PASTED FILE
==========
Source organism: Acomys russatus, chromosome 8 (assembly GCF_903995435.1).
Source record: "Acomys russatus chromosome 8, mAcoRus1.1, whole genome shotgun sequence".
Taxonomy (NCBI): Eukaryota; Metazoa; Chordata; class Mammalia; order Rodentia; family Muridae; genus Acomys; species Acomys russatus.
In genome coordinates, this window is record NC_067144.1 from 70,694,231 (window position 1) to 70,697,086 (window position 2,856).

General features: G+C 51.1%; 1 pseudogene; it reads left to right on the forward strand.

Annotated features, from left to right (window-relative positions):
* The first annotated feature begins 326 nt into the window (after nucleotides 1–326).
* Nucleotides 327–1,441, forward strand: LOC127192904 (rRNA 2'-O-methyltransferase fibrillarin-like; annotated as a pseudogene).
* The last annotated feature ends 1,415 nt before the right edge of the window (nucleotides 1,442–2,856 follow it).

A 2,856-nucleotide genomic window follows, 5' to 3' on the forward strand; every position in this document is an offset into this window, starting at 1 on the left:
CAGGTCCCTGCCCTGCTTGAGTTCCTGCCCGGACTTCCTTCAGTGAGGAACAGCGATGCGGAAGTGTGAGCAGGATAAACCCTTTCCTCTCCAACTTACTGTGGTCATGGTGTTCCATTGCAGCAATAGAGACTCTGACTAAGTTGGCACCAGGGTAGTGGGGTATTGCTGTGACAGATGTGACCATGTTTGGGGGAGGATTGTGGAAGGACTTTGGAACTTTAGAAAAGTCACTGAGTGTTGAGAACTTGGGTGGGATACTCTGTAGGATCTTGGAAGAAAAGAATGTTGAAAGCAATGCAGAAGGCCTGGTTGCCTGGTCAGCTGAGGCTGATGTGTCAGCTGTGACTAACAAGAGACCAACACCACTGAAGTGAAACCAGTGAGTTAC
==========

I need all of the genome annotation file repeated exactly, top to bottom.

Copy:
Source organism: Acomys russatus, chromosome 8 (assembly GCF_903995435.1).
Source record: "Acomys russatus chromosome 8, mAcoRus1.1, whole genome shotgun sequence".
Taxonomy (NCBI): Eukaryota; Metazoa; Chordata; class Mammalia; order Rodentia; family Muridae; genus Acomys; species Acomys russatus.
In genome coordinates, this window is record NC_067144.1 from 70,694,231 (window position 1) to 70,697,086 (window position 2,856).

General features: G+C 51.1%; 1 pseudogene; it reads left to right on the forward strand.

Annotated features, from left to right (window-relative positions):
* The first annotated feature begins 326 nt into the window (after nucleotides 1–326).
* Nucleotides 327–1,441, forward strand: LOC127192904 (rRNA 2'-O-methyltransferase fibrillarin-like; annotated as a pseudogene).
* The last annotated feature ends 1,415 nt before the right edge of the window (nucleotides 1,442–2,856 follow it).

A 2,856-nucleotide genomic window follows, 5' to 3' on the forward strand; every position in this document is an offset into this window, starting at 1 on the left:
CAGGTCCCTGCCCTGCTTGAGTTCCTGCCCGGACTTCCTTCAGTGAGGAACAGCGATGCGGAAGTGTGAGCAGGATAAACCCTTTCCTCTCCAACTTACTGTGGTCATGGTGTTCCATTGCAGCAATAGAGACTCTGACTAAGTTGGCACCAGGGTAGTGGGGTATTGCTGTGACAGATGTGACCATGTTTGGGGGAGGATTGTGGAAGGACTTTGGAACTTTAGAAAAGTCACTGAGTGTTGAGAACTTGGGTGGGATACTCTGTAGGATCTTGGAAGAAAAGAATGTTGAAAGCAATGCAGAAGGCCTGGTTGCCTGGTCAGCTGAGGCTGATGTGTCAGCTGTGACTAACAAGAGACCAACACCACTGAAGTGAAACCAGTGAGTTAC